Here’s how it works:

  • For ease of use it copies the file generated by the above script to your local machine. If you don’t want to do that then remove the scp line.
  • It uses sed to convert bar (|) characters to Space ( ), as gnuplot requires whitespace separated columns. tr would probably do the job too.
  • It uses an inline input to gnuplot, but you could move this to a separate config file if you wanted
  • It plots the graph on screen (assuming you have configured X), and also writes it to a png file
# Download the file from a remote server
# Prompts for password, or use ssh key authentication to make it seamless
scp user@remotehost:/tmp/io.DBINSTANCE.log .
# Convert bar (|) to Space ( )
sed -e 's/|/ /g' io.DBINSTANCE.log > io.log
# Plot a graph (remove --persist if you don't want the window displayed)
gnuplot --persist <<EOF
set title "Read I/O MB/s\nSampled every 5 seconds"
set xdata time
set timefmt "%Y-%m-%d-%H:%M:%S"
set format x "%d %b\n%H:%M"
set ylabel "MB/s"
# You can set the y range to a specific constant based on your IO capacity
set yrange [0:3000]
set xlabel "Date/Time"
unset key
set grid
plot "io.log" using 1:3 with boxes fs
set terminal png font "courier, 10" size 1200,800
set output "io.png"
replot
EOF

This was written on cygwin, and presumably should work on any ‘nix system.


Ob. OBIEE: An alternative to gnuplot would be to graph the data in OBIEE using the text file as source data to a hacked together RPD :-) :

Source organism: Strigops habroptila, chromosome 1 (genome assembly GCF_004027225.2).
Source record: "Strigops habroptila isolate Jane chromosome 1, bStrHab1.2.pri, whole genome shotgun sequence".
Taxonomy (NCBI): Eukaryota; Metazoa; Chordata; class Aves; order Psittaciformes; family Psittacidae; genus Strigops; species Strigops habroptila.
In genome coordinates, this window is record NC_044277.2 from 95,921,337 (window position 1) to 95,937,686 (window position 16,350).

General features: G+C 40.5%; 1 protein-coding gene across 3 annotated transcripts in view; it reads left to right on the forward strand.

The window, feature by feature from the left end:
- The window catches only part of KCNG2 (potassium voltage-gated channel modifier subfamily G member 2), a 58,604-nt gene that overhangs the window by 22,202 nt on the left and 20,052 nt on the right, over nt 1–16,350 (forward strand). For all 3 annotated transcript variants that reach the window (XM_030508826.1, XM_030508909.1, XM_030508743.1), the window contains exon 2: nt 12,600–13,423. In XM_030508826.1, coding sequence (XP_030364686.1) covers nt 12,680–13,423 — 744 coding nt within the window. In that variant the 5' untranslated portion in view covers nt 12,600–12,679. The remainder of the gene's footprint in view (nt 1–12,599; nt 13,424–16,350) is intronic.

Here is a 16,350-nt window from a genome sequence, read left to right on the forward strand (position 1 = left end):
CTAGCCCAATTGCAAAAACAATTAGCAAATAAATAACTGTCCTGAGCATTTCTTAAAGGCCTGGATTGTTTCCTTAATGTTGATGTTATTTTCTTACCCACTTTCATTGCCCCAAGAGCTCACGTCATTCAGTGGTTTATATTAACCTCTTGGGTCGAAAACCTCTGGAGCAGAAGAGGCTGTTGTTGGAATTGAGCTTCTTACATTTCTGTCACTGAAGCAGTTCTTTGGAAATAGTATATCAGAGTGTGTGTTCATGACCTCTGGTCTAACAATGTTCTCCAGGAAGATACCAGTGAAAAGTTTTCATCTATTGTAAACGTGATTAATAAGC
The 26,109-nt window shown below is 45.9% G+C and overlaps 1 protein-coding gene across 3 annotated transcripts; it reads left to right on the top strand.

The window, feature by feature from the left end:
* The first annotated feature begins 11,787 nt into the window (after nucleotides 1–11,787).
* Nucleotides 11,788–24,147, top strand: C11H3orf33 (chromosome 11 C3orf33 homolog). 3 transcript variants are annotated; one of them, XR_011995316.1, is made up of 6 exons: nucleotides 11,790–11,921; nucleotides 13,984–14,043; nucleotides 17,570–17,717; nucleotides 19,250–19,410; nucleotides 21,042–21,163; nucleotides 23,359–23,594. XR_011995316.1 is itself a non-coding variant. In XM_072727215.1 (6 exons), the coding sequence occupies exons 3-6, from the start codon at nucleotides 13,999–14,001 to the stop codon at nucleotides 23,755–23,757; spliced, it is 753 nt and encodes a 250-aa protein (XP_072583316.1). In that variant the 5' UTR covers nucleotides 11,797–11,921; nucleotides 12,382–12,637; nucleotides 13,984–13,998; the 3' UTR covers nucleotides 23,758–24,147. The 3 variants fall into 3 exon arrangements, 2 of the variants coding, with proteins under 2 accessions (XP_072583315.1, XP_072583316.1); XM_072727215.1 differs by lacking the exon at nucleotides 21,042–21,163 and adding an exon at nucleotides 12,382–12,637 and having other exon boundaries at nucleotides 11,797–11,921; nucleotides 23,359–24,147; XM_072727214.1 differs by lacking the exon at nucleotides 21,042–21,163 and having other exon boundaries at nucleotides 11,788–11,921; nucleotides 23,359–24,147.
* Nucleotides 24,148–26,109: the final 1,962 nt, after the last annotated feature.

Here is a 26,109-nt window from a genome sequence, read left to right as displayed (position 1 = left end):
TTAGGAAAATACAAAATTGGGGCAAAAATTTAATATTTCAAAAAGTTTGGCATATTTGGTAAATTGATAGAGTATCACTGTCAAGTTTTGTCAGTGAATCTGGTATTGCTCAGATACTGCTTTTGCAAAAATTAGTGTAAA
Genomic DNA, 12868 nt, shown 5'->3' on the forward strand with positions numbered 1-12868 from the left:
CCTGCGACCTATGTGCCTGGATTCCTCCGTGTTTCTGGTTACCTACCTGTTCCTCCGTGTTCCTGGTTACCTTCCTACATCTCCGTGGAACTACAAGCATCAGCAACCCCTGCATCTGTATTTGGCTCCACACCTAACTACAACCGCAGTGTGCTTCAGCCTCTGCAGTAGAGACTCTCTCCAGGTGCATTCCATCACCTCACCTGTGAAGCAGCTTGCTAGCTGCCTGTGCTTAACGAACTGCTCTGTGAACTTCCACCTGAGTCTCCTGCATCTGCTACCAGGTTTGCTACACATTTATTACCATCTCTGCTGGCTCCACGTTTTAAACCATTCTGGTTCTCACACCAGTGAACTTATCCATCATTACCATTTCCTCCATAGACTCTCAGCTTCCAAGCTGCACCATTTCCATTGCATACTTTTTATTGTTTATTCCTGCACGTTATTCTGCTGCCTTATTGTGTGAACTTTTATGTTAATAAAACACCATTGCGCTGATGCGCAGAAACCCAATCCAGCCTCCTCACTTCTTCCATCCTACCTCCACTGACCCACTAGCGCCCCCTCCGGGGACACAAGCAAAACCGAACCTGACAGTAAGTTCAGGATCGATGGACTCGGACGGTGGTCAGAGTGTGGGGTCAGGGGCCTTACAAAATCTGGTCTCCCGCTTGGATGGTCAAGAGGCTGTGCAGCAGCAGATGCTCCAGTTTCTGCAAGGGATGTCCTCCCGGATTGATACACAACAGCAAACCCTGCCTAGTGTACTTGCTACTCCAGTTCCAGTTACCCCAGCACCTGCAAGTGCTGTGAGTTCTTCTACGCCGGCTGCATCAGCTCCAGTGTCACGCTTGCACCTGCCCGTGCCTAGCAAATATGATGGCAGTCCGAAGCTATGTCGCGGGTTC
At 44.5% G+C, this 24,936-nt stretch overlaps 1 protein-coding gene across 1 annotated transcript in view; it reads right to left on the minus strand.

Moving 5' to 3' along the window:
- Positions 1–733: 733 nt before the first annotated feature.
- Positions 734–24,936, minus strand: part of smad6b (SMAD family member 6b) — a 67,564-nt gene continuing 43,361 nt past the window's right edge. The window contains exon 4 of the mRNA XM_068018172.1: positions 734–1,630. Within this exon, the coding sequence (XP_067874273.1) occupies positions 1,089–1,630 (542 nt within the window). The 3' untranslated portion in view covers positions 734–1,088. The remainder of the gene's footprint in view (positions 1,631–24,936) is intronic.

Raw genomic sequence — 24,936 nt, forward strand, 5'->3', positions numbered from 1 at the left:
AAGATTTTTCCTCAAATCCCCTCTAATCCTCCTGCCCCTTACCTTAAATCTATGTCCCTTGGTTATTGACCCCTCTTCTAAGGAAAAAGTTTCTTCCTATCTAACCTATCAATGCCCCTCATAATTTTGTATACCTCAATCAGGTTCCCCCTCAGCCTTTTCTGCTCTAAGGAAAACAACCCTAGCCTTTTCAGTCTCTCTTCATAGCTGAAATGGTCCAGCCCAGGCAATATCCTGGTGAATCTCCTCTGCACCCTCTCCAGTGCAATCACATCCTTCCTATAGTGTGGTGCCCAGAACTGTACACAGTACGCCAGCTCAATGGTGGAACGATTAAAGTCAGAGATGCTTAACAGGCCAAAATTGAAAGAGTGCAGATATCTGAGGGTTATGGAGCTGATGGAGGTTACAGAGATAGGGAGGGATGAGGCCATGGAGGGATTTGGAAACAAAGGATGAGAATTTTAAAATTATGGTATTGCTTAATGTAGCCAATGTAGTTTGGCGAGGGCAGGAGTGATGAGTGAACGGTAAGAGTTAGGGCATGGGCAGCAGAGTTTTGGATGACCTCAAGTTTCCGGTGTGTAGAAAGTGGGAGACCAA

October 19, 2010

awk – split a fixed width file into separate files named on content

Filed under: obiee — rmoff @ 13:31

More of a unix thing than DW/BI this post, but I have a beard so am semi-qualified….

The requirement was to improve the performance of some ODI processing that as part of its work was taking one huge input file, and splitting it into chunks based on content in the file. To add some (minor) spice the file was fixed width with no deliminators, so the easy awk answers that I found on google weren’t applicable.

Source file, to be split based on cols 14-16:

0000000010069583000A
0000000010083583000A
0000000011600583000B
0000000011936584000D
0000000010101584000E
0000000010903584000G
0000000010517585000Q

Output files:
prefix.583.dat

0000000010069583000A
0000000010083583000A
0000000011600583000B

prefix.584.dat

0000000011936584000D
0000000010101584000E
0000000010903584000G

prefix.585.dat

0000000010517585000Q

So without further ado, my little command-line gem:

awk '{fn=substr($0,14,3);print > ("prefix." fn ".dat")}' file.dat

Where:

  • the output filename is made up of characters from column 14 in the input record for 3 characters
  • file.dat is the input filename

For extra brownie points, incorporate components of the input filename in the output filenames:

awk 'BEGIN {dt=substr(FILENAME,6,8)} {fn=substr($0,14,3);print > ("prefix." fn "." dt ".dat")}' file.20101018.dat

As a sidenote, this is an example of choosing the right tools for the job – when there’s simple commandline tools that can be scripted like this, using a heavyweight tool like ODI is overkill and can indeed land you with performance problems.

[edit]
Ted Dziuba has written a great article here on how unix utilities can often be the right tool for the job: Taco Bell Programming.
[/edit]

October 18, 2010

When is a bug not a bug? When it’s a “design decision”

Filed under: informatica, obia, rant, support — rmoff @ 13:02

Last month I wrote about a problem that Informatica as part of OBIA was causing us, wherein an expired database account would bring Oracle down by virtue of multiple connections from Informatica.

I raised an SR with Oracle (under OBIA support), who after some back-and-forth with Informatica, were told:

This is not a bug. That the two error messages coming back from Oracle are handled differently is the result of a design decision and as such not a product fault.

Is “design decision” the new “undocumented feature” ?